Monday, 23 June 2008

Even though I may not totally agree with his politics, I’ve been a fan of Billy Bragg for many years. His songs are strong mix of punk, worker’s ballads, and the world at large that just have this certain appeal to me. Bragg played The Cedar a couple weeks ago and I took my friend Sherry to the show.

It was actually a pretty busy week: Association meeting on Tuesday, drinks with friends on Wednesday, Aimee Mann at the Zoo with Sherry on Thursday, Billy Bragg at The Cedar on Friday, then Stomp! at the Ordway on Saturday.

In the couple-dozen shows I’ve seen at The Cedar, this has been only the third where there were no chairs.

The first was Hoven Droven, a Celtic punk band at the Nordic Roots festival a couple years ago. The show started with chairs, but as the band got going people got up to dance. At first the chairs were (gently) shoved away from the stage, then quickly a bunch of people helped to stack them and put the chairs away properly. In under 5 minutes the floor was clear.

The second show was Konono No. 1, a percussion and thumb piano band from Africa. (Boy was that show loud!) They started the evening without the chairs so people could dance. The crowd really got hopping in sync with itself and you’d see this mass of heads bobbing into the air and back down again.

And then the Billy Bragg show. It was billed as limited seating, but I was surprised to find no chairs at all. I figured it meant the normal seating arrangement, but that there were more tickets than seats. I wouldn’t call Bragg’s music danceable – indeed, nobody really moved that much the entire show. However, the concert was sold out. With chairs The Cedar holds about 300 people but they must have sold 600+ tickets for this show. Standing room only in the truest sense.

The opening act was a guy named C. R. Avery. He did this beat-box, hip-hop, spoken word thing that was just great. I had to buy his two CDs after the show. If you’ve ever heard Kid Beyond before you’ve got the general idea, but with a bit more focus on the words than the beats and the looping.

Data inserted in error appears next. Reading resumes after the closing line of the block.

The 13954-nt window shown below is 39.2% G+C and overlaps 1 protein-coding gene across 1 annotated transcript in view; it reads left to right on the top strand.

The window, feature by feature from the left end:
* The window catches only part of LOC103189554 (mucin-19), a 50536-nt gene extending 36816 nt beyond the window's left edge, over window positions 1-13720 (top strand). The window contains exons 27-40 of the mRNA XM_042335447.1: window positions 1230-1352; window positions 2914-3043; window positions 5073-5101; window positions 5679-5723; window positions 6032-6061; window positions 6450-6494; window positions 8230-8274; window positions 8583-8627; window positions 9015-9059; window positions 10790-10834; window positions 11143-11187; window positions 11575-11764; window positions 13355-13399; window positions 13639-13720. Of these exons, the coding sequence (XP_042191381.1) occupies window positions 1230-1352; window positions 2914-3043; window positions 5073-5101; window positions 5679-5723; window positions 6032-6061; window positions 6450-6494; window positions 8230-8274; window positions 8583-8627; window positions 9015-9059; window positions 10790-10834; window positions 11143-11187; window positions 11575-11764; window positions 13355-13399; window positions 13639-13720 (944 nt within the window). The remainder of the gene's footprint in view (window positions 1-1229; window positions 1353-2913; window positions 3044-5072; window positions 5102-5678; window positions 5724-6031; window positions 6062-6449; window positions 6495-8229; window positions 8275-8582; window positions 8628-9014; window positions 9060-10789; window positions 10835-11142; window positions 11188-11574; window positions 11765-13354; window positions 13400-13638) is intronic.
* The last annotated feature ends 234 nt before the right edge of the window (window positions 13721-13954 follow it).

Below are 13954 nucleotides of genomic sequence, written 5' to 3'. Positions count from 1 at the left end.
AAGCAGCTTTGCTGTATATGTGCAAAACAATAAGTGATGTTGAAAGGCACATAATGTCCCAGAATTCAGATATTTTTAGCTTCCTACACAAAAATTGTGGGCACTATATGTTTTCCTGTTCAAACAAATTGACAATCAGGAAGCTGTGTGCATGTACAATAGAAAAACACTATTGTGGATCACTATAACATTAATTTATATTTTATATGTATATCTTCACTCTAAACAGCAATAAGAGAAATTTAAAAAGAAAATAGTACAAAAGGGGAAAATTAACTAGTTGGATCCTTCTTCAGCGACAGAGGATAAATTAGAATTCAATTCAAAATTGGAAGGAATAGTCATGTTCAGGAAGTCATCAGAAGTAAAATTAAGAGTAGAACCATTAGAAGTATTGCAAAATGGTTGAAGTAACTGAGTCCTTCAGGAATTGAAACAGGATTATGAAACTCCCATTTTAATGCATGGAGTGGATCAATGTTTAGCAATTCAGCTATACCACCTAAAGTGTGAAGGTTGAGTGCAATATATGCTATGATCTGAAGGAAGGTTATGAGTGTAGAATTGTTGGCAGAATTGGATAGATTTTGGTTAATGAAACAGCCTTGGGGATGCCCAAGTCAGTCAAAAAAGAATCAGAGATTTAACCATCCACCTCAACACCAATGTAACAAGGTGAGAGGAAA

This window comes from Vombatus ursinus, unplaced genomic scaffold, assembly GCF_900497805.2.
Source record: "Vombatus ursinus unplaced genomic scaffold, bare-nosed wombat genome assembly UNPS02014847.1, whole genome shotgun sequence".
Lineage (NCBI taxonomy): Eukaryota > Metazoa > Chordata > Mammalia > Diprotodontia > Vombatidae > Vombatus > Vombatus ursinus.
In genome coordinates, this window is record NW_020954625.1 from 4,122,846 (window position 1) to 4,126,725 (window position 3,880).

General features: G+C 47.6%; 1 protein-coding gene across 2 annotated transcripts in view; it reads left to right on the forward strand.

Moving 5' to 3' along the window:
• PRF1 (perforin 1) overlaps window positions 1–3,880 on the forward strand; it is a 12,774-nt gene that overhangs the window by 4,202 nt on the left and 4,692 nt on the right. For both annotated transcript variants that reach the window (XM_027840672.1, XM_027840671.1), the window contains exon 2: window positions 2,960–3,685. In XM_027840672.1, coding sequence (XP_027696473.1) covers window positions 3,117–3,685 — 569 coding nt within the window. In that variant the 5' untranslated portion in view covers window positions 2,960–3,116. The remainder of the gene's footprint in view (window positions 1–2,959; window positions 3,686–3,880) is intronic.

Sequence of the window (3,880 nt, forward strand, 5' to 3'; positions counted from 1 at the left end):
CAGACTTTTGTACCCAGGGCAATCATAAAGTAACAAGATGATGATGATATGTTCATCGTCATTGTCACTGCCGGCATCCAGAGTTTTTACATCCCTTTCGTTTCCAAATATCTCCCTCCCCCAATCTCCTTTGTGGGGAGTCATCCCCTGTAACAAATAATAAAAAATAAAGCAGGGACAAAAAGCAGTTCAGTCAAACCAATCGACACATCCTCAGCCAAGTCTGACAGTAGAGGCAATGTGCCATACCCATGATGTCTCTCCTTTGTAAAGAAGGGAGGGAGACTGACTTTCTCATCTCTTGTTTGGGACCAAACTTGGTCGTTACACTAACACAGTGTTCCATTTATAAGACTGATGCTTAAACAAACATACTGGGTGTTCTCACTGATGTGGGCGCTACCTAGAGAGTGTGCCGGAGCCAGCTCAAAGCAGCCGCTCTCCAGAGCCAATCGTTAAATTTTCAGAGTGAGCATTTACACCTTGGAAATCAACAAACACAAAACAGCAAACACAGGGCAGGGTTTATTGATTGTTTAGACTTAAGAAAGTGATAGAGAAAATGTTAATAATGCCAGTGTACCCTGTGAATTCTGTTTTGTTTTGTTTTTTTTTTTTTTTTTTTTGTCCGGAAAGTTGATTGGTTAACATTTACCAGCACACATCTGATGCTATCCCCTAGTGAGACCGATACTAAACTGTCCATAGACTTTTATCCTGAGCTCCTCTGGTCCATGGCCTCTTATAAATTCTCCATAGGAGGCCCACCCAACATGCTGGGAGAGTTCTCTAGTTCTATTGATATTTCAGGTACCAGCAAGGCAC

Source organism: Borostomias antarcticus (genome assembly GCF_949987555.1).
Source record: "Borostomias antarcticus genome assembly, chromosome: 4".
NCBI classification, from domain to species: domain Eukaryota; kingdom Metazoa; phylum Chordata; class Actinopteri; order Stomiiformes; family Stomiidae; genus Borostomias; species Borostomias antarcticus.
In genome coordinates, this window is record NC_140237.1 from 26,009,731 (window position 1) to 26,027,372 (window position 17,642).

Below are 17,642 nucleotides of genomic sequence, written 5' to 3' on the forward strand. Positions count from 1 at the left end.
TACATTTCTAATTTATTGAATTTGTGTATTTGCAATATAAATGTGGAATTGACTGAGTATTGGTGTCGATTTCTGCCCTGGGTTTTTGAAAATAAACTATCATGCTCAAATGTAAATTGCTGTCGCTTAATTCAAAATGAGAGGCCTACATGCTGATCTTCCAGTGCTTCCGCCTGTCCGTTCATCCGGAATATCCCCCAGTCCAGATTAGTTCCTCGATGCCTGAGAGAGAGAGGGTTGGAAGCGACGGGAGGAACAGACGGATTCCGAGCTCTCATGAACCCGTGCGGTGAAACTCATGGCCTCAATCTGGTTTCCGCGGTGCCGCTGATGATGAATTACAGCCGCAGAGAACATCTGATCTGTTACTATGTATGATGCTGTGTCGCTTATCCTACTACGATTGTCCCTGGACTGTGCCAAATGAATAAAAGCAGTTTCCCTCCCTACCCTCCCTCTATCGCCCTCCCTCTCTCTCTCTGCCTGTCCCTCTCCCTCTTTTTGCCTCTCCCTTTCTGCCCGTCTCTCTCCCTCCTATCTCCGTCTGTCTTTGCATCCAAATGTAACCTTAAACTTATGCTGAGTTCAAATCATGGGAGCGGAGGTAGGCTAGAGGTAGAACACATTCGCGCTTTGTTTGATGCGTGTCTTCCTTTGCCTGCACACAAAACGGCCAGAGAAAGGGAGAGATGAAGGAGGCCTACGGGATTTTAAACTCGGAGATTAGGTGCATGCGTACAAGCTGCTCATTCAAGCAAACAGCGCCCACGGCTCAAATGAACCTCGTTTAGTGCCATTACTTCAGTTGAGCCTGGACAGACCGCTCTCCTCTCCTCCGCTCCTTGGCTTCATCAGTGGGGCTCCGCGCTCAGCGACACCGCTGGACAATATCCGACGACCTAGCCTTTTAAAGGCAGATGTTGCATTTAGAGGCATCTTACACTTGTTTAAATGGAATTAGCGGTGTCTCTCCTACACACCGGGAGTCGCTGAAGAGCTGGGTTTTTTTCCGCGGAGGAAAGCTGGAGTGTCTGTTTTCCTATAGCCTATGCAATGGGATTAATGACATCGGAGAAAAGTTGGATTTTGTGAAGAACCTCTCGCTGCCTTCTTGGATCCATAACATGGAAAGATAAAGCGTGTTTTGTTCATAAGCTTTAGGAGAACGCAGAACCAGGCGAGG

Billy came out and it was just him and a couple guitars. One electric and one acoustic. He did several songs from the his latest album, Mr. Love and Justice, with a healthy dose of old stuff interspersed. I got to hear most of my favorites, including “Sexuality” and “The Space Race Is Over.” It was a really good show.

At one point, switching back from acoustic to electric, Bragg made a remark about amplification and apologized that I was getting the brunt of it standing there straight in front of his main stage amp. I just smiled, pointed to my ear plugs, and told him it was no sweat; I was getting a great show and couldn’t have picked a better spot about 6 feet off center right against the stage.

After the show he came out and signed autographs. He took the time to talk with everyone in line and come my turn he apologized again for the amplifier placement. I said he shouldn’t apologize, I knew what I was getting into by standing there. I have earplugs and could still hear every word, it just took the edge off. Sherry had helped me grab the set list from the stage, which he gladly signed and tried to point out the one or two spots where songs got added.

Then I asked him to autograph a couple CDs I had brought with me. As I handed them to him, I remarked that they were two of the old ones (not the oldest, but William Bloke and England, Half-English.) He started signing them, and asked “Who are they?” Confused, I looked and realized what had happened. He had written “To the Old Ones, “ and signed the first one.

Unable to make something up on the spot, I explained that I had said “Two of the old ones,” figuring he would just sign them and be done with it. Completely embarrassed, Billy remarked that after a show there is often no brain filtering information between ears and hands, so he’ll often just write whatever someone says because he’s talking with them at the same he signs stuff. “I’m just as likely to write ‘To the git that makes a terrible cup of coffee’ if someone said at the right time.” We all started riffing on “To the Old Ones” a bit, including my friend Kathy who was next in line, and eventually someone (I think it was Kathy) said “To the Young Ones.” The Young Ones was a British sit-com that played on MTV for a while here in the US. A bit more joking around and that’s what the second CD now says: “To the Young Ones, Billy Bragg.”

It was time to go, but I got a picture with Billy and he apologized again for the autograph mixup. I said it was no trouble at all. In fact it was great! Usually it’s just a signature, or “To Michael” at most – as if anyone would be fooled into thinking Billy and I were drinking buddies. These two CDs, “To the Old Ones” and “To the Young Ones” are now truly special. Not only do they have some good music on them, but I have a story to go with them.

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